Breeders warn of a “shortage” of French beef


We are far from the “beef effect”. The drop in the number of cows raised in France is resulting in a “shortage” of French beef, and an increase in imports, the federation of cattle breeders (FNB) warned on Wednesday. “We have the feeling that the situation is getting out of hand,” even declared Bruno Dufayet, the president of the FNB, at a press conference. This specialized federation of the majority union FNSEA brings together producers of suckler cows, that is to say raised for meat.

Against a background of non-replaced retirements, work stoppages and climatic hazards, the herd in France, Europe’s leading beef producer, is contracting: -11% in six years. France has lost 837,000 cows (dairy and suckler) since 2016, including 494,000 suckler cows, detailed the FNB, citing figures from the French Livestock Institute (Idele).

This “decapitalization”, according to the term used in the profession, leads to a “shortage of French beef” even though consumption is stable, underlined Bruno Dufayet.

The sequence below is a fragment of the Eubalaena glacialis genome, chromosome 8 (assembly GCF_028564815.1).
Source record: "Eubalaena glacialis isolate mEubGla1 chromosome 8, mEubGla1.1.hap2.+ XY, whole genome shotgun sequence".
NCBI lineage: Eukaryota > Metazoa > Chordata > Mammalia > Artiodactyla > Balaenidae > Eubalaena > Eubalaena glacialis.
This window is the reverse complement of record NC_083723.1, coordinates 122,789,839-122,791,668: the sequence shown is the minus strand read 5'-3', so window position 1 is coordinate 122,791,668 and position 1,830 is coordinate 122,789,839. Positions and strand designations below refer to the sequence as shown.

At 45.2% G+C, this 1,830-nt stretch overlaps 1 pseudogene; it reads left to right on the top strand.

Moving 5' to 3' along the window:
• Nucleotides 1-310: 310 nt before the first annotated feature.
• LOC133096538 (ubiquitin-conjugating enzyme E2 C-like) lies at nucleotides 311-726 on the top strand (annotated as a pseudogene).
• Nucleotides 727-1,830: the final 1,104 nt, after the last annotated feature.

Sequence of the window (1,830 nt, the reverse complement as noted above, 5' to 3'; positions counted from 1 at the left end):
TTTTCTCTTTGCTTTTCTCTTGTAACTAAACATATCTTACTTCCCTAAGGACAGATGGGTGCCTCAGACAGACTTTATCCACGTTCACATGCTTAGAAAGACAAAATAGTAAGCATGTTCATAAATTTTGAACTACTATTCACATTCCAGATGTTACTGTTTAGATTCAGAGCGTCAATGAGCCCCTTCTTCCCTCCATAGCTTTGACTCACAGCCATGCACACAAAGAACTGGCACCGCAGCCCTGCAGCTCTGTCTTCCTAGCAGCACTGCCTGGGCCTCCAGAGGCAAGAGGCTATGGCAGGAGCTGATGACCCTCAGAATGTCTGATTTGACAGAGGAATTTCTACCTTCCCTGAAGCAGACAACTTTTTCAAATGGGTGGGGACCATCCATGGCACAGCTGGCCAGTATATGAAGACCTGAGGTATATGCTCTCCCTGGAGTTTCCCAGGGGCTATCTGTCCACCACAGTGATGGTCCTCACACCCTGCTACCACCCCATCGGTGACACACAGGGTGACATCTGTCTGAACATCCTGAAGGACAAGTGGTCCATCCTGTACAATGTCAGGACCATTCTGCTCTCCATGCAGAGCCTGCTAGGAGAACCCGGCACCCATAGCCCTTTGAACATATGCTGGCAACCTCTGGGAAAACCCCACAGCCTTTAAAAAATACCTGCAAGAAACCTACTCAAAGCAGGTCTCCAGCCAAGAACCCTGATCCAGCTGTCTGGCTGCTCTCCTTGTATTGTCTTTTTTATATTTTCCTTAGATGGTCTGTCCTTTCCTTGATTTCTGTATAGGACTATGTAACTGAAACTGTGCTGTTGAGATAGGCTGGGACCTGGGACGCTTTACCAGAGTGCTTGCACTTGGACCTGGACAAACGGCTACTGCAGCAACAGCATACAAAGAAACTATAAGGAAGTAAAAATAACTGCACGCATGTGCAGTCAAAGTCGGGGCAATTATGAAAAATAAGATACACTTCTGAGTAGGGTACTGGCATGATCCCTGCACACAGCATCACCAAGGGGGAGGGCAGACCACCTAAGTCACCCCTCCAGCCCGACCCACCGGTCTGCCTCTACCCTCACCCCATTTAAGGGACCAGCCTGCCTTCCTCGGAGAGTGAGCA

Imported Polish meat

Result: manufacturers, who slaughter fewer French cows, import meat, especially from Poland, to run their processing plants and supply the national market. According to a note from the FranceAgriMer establishment, beef imports increased, in September 2022, by 15.3% over one year. A quarter of the beef consumed in France is imported, compared to less than 20% a few years earlier.

“Sheep experienced this in the 1980s,” noted Mr. Dufayet, recalling that more than half of the lamb meat consumed in France is now imported. According to the breeder from Cantal, manufacturers are only beginning to worry about the lack of raw material, insofar as slaughterhouses have so far been largely supplied by breeders wishing to part with their animals.

“From now on, the security of supply of each company is at stake”, affirmed Emmanuel Bernard, vice-president of the FNB and president of the bovine section of the interprofession of meat Interbev. The president of the FNB recalled that the fellers had been required for a year to offer them contracts. These would have the merit of “securing the income of producers and the supply” of slaughterhouses. “We will not reverse the trend, but we must try to stop” the decline in livestock, pleaded the breeder.



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